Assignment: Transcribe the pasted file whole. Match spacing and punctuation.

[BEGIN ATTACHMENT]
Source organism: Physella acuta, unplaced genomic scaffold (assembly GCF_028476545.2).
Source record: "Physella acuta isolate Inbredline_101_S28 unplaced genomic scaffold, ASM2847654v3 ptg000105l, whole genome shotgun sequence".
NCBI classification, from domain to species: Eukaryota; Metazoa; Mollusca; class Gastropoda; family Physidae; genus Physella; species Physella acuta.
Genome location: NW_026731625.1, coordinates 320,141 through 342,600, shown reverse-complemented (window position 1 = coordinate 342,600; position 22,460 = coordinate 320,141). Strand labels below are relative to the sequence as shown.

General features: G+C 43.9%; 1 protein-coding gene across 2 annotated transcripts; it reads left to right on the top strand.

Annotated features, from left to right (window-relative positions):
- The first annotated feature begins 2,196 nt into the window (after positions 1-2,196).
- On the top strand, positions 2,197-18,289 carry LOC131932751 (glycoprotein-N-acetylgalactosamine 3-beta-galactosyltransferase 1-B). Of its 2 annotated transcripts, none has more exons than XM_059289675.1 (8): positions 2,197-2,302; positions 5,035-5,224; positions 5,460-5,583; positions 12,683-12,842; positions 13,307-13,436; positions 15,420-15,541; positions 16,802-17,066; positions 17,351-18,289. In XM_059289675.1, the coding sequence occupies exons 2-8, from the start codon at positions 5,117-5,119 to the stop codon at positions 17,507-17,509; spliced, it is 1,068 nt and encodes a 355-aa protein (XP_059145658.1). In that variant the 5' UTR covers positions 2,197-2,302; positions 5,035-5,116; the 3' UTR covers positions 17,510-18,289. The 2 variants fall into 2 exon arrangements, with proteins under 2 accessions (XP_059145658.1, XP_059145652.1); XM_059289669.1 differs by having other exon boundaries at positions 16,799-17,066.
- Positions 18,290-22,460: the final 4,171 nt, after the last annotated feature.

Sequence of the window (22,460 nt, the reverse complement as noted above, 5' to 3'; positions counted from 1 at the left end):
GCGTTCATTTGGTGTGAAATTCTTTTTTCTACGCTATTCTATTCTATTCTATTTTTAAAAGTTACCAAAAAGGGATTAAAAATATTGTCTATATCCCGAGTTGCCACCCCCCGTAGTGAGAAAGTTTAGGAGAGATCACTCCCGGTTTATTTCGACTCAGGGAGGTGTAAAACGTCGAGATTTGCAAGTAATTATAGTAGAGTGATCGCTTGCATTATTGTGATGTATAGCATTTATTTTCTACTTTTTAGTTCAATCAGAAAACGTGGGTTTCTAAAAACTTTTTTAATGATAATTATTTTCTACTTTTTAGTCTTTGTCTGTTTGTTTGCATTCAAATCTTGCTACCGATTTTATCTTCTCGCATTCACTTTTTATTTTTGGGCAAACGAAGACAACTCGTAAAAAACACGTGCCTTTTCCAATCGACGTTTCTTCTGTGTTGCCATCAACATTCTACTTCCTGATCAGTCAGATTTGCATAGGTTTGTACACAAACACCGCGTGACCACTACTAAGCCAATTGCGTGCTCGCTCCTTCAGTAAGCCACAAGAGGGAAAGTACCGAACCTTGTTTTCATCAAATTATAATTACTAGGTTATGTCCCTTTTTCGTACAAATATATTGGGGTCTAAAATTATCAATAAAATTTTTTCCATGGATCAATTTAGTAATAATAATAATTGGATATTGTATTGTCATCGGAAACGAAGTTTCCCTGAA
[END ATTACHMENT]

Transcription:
Source organism: Physella acuta, unplaced genomic scaffold (assembly GCF_028476545.2).
Source record: "Physella acuta isolate Inbredline_101_S28 unplaced genomic scaffold, ASM2847654v3 ptg000105l, whole genome shotgun sequence".
NCBI classification, from domain to species: Eukaryota; Metazoa; Mollusca; class Gastropoda; family Physidae; genus Physella; species Physella acuta.
Genome location: NW_026731625.1, coordinates 320,141 through 342,600, shown reverse-complemented (window position 1 = coordinate 342,600; position 22,460 = coordinate 320,141). Strand labels below are relative to the sequence as shown.

General features: G+C 43.9%; 1 protein-coding gene across 2 annotated transcripts; it reads left to right on the top strand.

Annotated features, from left to right (window-relative positions):
- The first annotated feature begins 2,196 nt into the window (after positions 1-2,196).
- On the top strand, positions 2,197-18,289 carry LOC131932751 (glycoprotein-N-acetylgalactosamine 3-beta-galactosyltransferase 1-B). Of its 2 annotated transcripts, none has more exons than XM_059289675.1 (8): positions 2,197-2,302; positions 5,035-5,224; positions 5,460-5,583; positions 12,683-12,842; positions 13,307-13,436; positions 15,420-15,541; positions 16,802-17,066; positions 17,351-18,289. In XM_059289675.1, the coding sequence occupies exons 2-8, from the start codon at positions 5,117-5,119 to the stop codon at positions 17,507-17,509; spliced, it is 1,068 nt and encodes a 355-aa protein (XP_059145658.1). In that variant the 5' UTR covers positions 2,197-2,302; positions 5,035-5,116; the 3' UTR covers positions 17,510-18,289. The 2 variants fall into 2 exon arrangements, with proteins under 2 accessions (XP_059145658.1, XP_059145652.1); XM_059289669.1 differs by having other exon boundaries at positions 16,799-17,066.
- Positions 18,290-22,460: the final 4,171 nt, after the last annotated feature.

Sequence of the window (22,460 nt, the reverse complement as noted above, 5' to 3'; positions counted from 1 at the left end):
GCGTTCATTTGGTGTGAAATTCTTTTTTCTACGCTATTCTATTCTATTCTATTTTTAAAAGTTACCAAAAAGGGATTAAAAATATTGTCTATATCCCGAGTTGCCACCCCCCGTAGTGAGAAAGTTTAGGAGAGATCACTCCCGGTTTATTTCGACTCAGGGAGGTGTAAAACGTCGAGATTTGCAAGTAATTATAGTAGAGTGATCGCTTGCATTATTGTGATGTATAGCATTTATTTTCTACTTTTTAGTTCAATCAGAAAACGTGGGTTTCTAAAAACTTTTTTAATGATAATTATTTTCTACTTTTTAGTCTTTGTCTGTTTGTTTGCATTCAAATCTTGCTACCGATTTTATCTTCTCGCATTCACTTTTTATTTTTGGGCAAACGAAGACAACTCGTAAAAAACACGTGCCTTTTCCAATCGACGTTTCTTCTGTGTTGCCATCAACATTCTACTTCCTGATCAGTCAGATTTGCATAGGTTTGTACACAAACACCGCGTGACCACTACTAAGCCAATTGCGTGCTCGCTCCTTCAGTAAGCCACAAGAGGGAAAGTACCGAACCTTGTTTTCATCAAATTATAATTACTAGGTTATGTCCCTTTTTCGTACAAATATATTGGGGTCTAAAATTATCAATAAAATTTTTTCCATGGATCAATTTAGTAATAATAATAATTGGATATTGTATTGTCATCGGAAACGAAGTTTCCCTGAA